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What is the Current State of Housing Eviction in Michigan?


Listen to Kimm and Bob from WCSR talk about "Landlord Vs. Tennent Rights", which aired in August 2021. Or, download the text file and read it later!

WCSR - Landlord Vs. Tenant
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Landlord Vs. Tenant Rights

What is the Current State of Housing Eviction in Michigan?

Housing evictions in Michigan and throughout the country have been halted since early in the COVID-19 pandemic. Originally the state had set a date of July 31, 2021, to end the moratorium on evictions. On August 3, 2021, the Center for Disease Control Director Rochelle Walensky extended the moratorium until October 3, 2021.

Dr. Walensky determined “the evictions of tenants for failure to make rent or housing payments could be detrimental to public health control measures to slow the spread of SARS-CoV-2, the virus that causes COVID-19.”

The order applies to all areas of the state experiencing substantial or high levels of community transmission of COVID-19. Counties in southern Michigan, including Hillsdale, Branch, Lenawee, and Jackson, all meet these levels.

Do all tenants qualify for the moratorium?

Tenants must show that they qualify for an eviction moratorium and supply their landlords with an affidavit stating such. Qualifications from the CDC eviction moratorium include:

  • Not being able to pay full rent due to financial hardship such as:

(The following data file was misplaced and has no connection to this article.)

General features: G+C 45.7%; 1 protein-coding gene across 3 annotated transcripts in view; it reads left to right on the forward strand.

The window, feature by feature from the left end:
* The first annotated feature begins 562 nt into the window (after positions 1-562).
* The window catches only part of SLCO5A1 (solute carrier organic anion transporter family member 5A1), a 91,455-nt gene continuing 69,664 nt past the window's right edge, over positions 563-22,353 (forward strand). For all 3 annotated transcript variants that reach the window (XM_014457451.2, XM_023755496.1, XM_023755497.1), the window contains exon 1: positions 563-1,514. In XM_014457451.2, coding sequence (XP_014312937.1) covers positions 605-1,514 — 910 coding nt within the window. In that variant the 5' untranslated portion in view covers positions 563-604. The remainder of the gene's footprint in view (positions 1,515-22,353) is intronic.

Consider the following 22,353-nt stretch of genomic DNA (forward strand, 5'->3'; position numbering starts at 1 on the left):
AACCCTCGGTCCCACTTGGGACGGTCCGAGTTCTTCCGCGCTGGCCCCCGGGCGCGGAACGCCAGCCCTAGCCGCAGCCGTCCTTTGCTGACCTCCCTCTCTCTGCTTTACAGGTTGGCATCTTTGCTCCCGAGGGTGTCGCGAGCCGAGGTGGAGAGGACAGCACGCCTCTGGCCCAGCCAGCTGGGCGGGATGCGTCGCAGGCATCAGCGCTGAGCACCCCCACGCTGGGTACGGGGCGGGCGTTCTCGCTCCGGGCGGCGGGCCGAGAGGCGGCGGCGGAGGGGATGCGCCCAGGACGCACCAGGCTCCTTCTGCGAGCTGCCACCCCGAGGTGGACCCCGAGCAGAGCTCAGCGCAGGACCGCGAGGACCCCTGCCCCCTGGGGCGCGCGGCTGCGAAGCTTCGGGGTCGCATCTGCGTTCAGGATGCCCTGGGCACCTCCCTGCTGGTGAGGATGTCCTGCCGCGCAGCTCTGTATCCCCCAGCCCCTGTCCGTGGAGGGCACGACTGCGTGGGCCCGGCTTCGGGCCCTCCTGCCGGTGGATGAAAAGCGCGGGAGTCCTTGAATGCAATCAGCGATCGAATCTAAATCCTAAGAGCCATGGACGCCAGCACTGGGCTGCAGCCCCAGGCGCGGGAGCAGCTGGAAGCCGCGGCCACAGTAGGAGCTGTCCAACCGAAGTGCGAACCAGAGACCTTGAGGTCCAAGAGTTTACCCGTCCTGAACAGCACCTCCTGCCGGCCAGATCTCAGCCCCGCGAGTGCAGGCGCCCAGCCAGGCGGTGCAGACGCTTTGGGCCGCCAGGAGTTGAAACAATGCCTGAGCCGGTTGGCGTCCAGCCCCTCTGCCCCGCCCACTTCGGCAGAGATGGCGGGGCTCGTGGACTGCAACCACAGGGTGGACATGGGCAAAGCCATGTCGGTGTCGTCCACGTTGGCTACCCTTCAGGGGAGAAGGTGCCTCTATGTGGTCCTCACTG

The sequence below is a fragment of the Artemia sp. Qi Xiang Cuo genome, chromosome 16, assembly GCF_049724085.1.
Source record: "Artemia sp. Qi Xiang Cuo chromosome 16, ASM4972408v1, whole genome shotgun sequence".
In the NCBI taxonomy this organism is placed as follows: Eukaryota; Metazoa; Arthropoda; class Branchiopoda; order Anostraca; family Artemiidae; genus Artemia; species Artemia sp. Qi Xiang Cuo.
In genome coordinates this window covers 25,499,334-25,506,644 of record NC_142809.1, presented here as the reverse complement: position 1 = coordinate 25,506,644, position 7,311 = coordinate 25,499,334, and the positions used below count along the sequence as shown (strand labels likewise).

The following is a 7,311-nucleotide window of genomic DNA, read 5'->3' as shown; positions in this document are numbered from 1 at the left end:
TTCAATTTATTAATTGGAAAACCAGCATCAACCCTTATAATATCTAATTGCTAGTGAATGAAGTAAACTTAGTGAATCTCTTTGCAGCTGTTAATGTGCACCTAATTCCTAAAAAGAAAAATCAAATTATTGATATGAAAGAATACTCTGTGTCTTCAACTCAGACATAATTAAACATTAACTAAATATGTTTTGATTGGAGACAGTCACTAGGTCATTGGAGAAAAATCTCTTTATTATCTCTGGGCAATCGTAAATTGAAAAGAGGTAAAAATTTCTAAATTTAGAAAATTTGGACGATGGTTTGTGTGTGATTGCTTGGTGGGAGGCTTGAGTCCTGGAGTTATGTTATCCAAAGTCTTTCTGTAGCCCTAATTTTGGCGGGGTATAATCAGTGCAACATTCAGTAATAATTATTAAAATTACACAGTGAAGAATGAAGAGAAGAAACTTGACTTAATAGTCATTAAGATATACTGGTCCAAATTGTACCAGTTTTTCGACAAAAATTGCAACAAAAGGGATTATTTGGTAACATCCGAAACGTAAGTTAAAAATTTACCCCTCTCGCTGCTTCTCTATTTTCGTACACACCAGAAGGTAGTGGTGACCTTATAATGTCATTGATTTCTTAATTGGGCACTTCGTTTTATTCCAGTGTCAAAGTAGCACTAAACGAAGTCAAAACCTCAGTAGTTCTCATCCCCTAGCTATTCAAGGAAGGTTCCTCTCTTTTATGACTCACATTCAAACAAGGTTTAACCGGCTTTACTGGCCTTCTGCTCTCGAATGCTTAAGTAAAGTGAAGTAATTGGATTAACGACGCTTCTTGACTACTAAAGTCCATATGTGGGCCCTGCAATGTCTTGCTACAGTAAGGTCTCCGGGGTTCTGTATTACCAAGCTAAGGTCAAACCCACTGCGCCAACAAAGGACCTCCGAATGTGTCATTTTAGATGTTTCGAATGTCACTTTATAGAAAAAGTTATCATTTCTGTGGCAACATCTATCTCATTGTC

• Substantial loss of household income,

    • Loss of compensable hours of work,

    • Loss of wages,

    • A lay-off

    • Extraordinary out-of-pocket medical expenses. (The hardship does not have to be related to the COVID-19 pandemic.)

  • Meeting income requirements including:

    • Earning no more than $99,000 in annual income or no more than $198,000 if filing a joint tax return.

    • Were not required to report any income in 2020 to the IRS.

    • Received an Economic Impact Payment (stimulus check) under the CARES Act.

  • Making their best effort to pay rent including:

    • Making their best effort to make partial payments as their circumstances allow.

    • Making their best effort to obtain all available government assistance for rent and housing.

  • No other housing is available to them. An eviction would:

    • Make them homeless.

    • Force them into a congregate living situation (such as a homeless shelter).

    • Force them into a shared living situation (such as sleeping on a friend or family member's couch).

A tenant must meet 5 requirements to be covered by the eviction moratorium. If requirements are met, the tenant must complete a CDC declaration stating they qualify for the moratorium. A copy of the form can be found here. If a tenant has already given their declaration to the landlord they do not need to give another declaration during the extension.

Why extend the moratorium?

The reason the CDC made the decision to extend the moratorium was it "allows additional time for rent relief to reach renters and to further increase vaccination rate." The CDC looks at housing as an "effective public health measure utilized to prevent the spread of communicable disease." By allowing people to stay in their homes they can self-quarantine and self-isolate without the fear of transmitting COVID-19 to others.

paper cut outs of people and houses with person cut outs on each house

How can tenants get help with rent?